CHICAGO (Reuters) - Voltage coursing through electrical barriers designed to keep invasive Asian carp out of the Great Lakes may need to be raised to keep out juvenile fish, U.S. officials said on Friday.
The Army Corps of Engineers has mounted a multimillion-dollar effort to keep voracious Bighead and Silver Carp that now infest the Mississippi River Basin out of the Great Lakes, where scientists predict they could decimate the lakes’ $7 billion fishery.
“The current barrier operating parameters are effective for fish as small as 5.4 inches in length,” the U.S. Army Corps of Engineers said in a news release.
“The research published in this report suggests that slightly higher operating parameters than those currently in use may be necessary to immobilize all very small Asian carp, as small as 1.7 to 3.2 inches in length.”
Juvenile carp can swim 37 miles by the time they reach 6 inches in length.
Environmentalists and several state governments have fought to create a permanent ecological separation between the Mississippi River basin and the Great Lakes.
The U.S. Army Corps of Engineers, other federal agencies and Chicago-area governments have joined commercial shippers, sightseeing operators and recreational boaters in an bid to keep the waterways open.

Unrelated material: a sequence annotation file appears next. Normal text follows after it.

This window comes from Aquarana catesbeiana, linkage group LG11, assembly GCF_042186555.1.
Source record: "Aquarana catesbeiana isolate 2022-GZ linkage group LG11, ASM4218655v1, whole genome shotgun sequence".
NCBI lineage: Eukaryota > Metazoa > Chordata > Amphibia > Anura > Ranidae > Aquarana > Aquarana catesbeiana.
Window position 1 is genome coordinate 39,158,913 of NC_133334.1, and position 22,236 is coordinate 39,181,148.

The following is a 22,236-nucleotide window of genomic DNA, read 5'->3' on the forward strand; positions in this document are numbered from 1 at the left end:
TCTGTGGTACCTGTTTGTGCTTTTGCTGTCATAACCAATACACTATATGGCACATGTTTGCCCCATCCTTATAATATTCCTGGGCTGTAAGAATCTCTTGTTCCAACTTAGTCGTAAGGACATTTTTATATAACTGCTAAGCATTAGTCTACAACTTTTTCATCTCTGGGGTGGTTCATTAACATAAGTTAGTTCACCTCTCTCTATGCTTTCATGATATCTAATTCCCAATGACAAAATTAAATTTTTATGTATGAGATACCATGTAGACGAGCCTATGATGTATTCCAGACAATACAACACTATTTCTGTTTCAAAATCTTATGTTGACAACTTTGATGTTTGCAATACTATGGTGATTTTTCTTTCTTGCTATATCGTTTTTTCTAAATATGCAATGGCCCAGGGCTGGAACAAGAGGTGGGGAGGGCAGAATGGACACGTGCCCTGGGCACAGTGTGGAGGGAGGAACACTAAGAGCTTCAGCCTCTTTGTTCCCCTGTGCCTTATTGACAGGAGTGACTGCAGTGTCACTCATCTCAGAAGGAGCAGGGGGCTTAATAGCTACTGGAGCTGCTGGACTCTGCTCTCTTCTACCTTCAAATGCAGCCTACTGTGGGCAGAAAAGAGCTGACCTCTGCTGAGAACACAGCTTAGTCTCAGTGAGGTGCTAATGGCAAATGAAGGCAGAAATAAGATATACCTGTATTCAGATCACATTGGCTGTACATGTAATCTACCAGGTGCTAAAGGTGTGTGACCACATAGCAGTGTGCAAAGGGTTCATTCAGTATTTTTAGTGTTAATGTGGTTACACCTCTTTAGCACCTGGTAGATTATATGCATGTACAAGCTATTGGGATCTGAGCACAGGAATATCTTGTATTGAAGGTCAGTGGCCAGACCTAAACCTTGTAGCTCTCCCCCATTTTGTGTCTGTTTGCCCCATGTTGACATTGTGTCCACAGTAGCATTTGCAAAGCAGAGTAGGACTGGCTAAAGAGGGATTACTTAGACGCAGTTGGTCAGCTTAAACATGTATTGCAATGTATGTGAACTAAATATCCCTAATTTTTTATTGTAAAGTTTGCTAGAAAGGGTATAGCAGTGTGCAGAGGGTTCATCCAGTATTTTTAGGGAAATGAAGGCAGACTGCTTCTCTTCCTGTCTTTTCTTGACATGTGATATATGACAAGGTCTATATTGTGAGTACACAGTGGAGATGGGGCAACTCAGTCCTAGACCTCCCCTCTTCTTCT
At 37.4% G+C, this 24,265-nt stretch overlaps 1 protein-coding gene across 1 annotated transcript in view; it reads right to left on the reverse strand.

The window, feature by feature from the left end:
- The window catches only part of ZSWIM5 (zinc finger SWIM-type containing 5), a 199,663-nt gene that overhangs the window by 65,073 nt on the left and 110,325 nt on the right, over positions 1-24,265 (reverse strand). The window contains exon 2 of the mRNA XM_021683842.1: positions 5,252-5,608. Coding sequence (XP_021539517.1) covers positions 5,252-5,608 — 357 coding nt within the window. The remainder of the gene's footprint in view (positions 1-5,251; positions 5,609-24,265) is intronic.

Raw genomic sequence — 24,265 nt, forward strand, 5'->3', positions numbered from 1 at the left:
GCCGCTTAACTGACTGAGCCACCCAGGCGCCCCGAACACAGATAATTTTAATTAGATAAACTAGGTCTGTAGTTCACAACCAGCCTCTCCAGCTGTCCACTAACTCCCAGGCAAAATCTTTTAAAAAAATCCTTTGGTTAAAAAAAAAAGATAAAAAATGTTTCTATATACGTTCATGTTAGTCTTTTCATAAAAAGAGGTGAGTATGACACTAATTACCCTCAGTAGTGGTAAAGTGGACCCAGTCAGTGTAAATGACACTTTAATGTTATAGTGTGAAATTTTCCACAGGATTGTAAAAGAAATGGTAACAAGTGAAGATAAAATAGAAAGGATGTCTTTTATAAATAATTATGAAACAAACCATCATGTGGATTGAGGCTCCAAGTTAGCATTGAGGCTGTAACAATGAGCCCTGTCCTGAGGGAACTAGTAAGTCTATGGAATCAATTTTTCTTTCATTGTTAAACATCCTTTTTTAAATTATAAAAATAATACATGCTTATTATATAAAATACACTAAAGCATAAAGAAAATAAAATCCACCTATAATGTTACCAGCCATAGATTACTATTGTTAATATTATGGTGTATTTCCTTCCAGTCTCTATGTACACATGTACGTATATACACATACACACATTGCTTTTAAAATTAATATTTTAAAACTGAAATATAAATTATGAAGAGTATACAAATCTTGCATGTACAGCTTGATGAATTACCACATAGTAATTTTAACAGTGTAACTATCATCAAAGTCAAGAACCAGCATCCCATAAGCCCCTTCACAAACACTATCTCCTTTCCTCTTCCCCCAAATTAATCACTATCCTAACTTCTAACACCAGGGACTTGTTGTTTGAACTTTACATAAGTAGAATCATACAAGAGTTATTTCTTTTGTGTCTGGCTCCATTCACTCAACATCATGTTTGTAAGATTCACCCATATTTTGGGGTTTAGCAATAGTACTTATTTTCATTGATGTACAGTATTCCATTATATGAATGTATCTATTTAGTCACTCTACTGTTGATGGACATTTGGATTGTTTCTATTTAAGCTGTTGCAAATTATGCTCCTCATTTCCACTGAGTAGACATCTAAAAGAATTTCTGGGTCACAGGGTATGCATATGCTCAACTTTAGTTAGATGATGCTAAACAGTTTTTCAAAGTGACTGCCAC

For now, officials say smaller, juvenile carp are well downstream from the three electrical barriers on the canal that links the river system to the Great Lakes, so the two-volt current laid down by the barriers will be maintained.
The best estimate of a potentially reproducible population of Bighead carp is 25 miles downstream from the barriers, Charles Wooley of the U.S. Fish and Wildlife Service said.
Lock and dam structures have impeded the carp’s progress, Wooley said, and agency crews will be vigilant during the summer spawning season to kill carp in the pools between dams.
A U.S. study to be completed this spring will determine the impact on barges and barge operators if the voltage in the barriers is raised to 2.3 volts, which laboratory tests show is sufficient to repel the juvenile carp.
Army Corps Major General John Peabody stressed that the voltage impact on the juvenile carp was measured in a laboratory, and “needs to be validated” in the field.
Editing by Vicki Allen